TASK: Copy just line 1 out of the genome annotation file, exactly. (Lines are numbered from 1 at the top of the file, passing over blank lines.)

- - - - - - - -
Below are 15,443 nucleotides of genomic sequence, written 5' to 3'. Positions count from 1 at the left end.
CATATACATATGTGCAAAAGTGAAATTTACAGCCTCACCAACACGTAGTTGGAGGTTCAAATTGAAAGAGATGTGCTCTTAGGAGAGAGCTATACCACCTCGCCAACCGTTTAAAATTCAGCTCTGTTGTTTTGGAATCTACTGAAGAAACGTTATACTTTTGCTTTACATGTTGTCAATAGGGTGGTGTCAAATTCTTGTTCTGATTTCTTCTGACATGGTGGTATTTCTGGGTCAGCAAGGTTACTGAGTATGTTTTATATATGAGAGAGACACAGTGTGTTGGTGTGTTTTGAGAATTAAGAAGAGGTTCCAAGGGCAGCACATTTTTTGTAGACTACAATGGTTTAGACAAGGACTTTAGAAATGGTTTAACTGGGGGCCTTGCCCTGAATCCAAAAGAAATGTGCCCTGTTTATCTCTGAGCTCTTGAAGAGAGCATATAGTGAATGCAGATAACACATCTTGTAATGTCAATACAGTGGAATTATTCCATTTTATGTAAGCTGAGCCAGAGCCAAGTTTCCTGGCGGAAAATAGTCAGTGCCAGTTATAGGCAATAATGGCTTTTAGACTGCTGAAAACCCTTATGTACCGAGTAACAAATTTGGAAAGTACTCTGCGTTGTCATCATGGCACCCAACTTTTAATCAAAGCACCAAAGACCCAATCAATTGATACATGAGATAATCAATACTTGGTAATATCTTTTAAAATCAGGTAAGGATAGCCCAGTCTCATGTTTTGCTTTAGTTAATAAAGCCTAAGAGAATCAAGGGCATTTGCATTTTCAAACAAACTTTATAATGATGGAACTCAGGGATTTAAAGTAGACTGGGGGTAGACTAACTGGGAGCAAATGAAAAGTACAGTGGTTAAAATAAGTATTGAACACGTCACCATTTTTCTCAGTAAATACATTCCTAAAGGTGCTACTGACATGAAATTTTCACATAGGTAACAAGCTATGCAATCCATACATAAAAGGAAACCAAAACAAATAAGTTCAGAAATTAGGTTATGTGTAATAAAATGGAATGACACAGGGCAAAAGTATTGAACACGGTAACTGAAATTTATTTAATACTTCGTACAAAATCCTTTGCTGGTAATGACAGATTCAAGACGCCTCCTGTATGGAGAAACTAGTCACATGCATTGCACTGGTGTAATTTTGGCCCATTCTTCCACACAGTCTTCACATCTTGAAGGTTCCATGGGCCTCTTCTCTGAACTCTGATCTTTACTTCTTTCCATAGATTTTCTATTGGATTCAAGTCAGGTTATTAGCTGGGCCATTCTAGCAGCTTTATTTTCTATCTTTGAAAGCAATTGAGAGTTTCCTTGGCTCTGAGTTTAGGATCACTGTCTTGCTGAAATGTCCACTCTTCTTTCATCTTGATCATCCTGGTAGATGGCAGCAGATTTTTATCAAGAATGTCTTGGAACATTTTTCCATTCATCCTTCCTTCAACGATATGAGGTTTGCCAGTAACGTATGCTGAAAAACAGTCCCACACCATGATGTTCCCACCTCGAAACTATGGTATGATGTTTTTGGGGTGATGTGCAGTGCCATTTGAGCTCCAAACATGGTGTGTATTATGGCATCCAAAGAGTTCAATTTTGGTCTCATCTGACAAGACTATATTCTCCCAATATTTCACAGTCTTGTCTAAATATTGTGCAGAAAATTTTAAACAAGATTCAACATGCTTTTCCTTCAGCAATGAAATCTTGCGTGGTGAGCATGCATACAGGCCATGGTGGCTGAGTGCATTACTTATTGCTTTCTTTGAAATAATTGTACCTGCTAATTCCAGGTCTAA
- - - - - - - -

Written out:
Below are 15,443 nucleotides of genomic sequence, written 5' to 3'. Positions count from 1 at the left end.